A group of leading Maltese activists also met the apostolic nuncio to Malta earlier this week to voice their concerns. Multiple sources in attendance said that meeting was not as serene as it might have been.
Especially troubling, they said, was the nuncio’s alleged mention of a €2 million subsidy secured from Muscat’s government for the purchase of computers for Catholic pupils. There was no issue with the subsidy itself, secured after significant advocacy on the part of leaders in Maltese Catholic education. It was difficult for callers to understand the relevance of that matter to their concerns.
“Basically, the gist of the nuncio’s statement was that the Muscat government gave him what he had asked for,” said Vicki Ann Cremona, a former diplomat and leading member of the grassroots Repubblika organisation, who was present at the meeting. “He said he went to the government, was welcomed, and found the government very helpful. Basically, he was grateful for the €2 million.”
The Catholic Herald contacted the nuncio, seeking clarification. After seeing our questions, the nunciature declined our invitation to comment.
Participants were also surprised by the behaviour of the nuncio’s secretary, Mgr Thomas Habib. They said he told them they talked a great deal, but had in essence no concrete proof the Prime Minister had committed any wrongdoing. One of the main points of contention in the Maltese crisis is precisely the difficulty in achieving a transparent and thorough investigation, as long as Muscat remains in the Prime Minister’s office.
“I was not particularly impressed by the secretary’s attitude,” said Dr Robert Aquilina, president-elect of Repubblika, who was present at the meeting. He declined to discuss particulars of his exchange with the nuncio, but told the Catholic Herald that Mgr Habib, “mentioned proof – saying there is no proof of wrongdoing – so it seems he was not appreciating the seriousness of the allegations against Mr Muscat.”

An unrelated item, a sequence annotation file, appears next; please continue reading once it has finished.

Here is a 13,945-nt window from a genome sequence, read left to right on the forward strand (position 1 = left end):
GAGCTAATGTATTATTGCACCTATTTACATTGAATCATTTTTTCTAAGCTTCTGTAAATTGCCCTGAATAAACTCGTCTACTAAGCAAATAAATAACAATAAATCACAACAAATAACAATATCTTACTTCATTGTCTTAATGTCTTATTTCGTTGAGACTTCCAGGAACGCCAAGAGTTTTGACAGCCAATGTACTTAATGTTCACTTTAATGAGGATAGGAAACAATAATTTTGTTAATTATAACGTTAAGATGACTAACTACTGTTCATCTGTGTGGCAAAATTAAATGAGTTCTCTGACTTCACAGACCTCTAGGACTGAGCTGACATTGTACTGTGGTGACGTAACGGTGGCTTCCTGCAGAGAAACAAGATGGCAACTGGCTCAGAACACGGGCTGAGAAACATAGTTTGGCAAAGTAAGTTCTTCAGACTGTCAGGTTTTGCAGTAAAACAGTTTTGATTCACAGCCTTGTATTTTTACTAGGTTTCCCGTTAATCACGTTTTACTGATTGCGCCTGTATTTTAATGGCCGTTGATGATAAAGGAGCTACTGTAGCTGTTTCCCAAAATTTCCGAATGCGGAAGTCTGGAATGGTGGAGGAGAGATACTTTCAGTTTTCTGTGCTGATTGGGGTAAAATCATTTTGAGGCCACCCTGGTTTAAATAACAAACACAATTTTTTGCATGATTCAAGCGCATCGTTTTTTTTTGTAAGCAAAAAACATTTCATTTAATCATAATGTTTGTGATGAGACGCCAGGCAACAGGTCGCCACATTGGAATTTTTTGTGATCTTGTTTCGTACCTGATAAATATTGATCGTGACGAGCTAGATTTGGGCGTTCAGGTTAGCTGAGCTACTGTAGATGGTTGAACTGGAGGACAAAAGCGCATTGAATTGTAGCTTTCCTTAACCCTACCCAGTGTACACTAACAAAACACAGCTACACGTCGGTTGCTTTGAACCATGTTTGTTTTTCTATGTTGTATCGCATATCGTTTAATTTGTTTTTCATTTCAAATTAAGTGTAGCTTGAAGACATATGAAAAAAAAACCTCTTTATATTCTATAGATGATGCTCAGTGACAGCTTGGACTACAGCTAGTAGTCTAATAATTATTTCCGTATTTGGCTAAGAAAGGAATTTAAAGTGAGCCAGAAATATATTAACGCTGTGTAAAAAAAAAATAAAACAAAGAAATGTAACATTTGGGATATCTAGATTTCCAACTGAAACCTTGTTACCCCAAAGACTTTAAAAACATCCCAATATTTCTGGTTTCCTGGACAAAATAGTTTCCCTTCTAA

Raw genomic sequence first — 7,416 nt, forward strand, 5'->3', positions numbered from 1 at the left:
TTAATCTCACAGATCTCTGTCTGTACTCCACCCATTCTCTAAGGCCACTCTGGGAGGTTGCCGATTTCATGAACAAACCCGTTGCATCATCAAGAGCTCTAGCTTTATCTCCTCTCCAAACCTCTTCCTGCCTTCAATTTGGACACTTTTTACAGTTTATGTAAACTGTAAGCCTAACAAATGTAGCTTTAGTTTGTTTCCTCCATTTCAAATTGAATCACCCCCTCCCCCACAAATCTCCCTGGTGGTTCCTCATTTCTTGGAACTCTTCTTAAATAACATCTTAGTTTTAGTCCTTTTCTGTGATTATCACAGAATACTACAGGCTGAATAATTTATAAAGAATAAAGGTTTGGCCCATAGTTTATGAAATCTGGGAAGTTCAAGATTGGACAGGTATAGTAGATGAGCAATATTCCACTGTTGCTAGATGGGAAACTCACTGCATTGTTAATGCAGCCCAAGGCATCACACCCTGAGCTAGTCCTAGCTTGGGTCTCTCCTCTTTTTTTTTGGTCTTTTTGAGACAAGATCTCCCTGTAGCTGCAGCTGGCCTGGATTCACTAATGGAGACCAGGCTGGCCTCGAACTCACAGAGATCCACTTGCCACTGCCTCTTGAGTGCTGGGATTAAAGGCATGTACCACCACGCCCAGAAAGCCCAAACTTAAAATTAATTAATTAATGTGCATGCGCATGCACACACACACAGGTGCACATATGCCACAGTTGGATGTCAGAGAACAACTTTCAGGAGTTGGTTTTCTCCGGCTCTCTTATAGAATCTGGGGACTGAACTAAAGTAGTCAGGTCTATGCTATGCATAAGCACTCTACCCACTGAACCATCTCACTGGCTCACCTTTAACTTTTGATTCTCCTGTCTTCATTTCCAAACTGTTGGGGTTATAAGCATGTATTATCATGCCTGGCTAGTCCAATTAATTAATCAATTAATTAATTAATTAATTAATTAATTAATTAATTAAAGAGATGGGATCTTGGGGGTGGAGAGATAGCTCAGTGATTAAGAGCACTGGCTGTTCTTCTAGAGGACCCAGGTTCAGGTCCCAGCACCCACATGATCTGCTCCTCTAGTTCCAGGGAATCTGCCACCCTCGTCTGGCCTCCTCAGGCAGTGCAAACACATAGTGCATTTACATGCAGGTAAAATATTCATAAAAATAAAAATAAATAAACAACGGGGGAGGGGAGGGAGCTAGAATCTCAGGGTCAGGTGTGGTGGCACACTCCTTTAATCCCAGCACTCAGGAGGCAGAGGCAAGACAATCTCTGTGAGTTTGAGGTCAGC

Ms Cremona agreed, but said she understood the delicate diplomatic niceties of the situation. “As a former ambassador, I understand protocol,” she said.
If Mr Aquilina was unhappy with certain aspects of his meeting with the nuncio, he was nevertheless at pains to praise Maltese Church leadership, who have put out a statement calling for “unity, truth, and justice with charity” in the crisis.
“What I would like to make clear, is that we find a lot of moral support from the Archbishop of Malta,” Charles J Scicluna, and his auxiliary bishop, Joseph Galea-Curmi, Dr Aquilina told the Herald.
In addition to the various petitions, the nuncio reportedly acknowledged receiving numerous letters and fielding many phone calls expressing concern and dismay over the scheduled audience. Several Maltese sources said there were more than a hundred letters, and “countless” phone calls.
There is now talk of concerned citizens travelling to Rome to protest against the scheduled meeting, though Prof Borg told the Herald he and other academics are focusing on a major demonstration scheduled for Sunday on Malta. “Many of [my colleagues] are involved in preparing for a huge protest on Sunday and that has been given priority,” he said.
Prof Borg said he believes his and others’ efforts are having an effect. “There are many of us,” he said, “who want to hold our heads high and long for the name of our country to be cleansed from the evil which has descended upon us through the greed of the few tempting the appetite of the many.”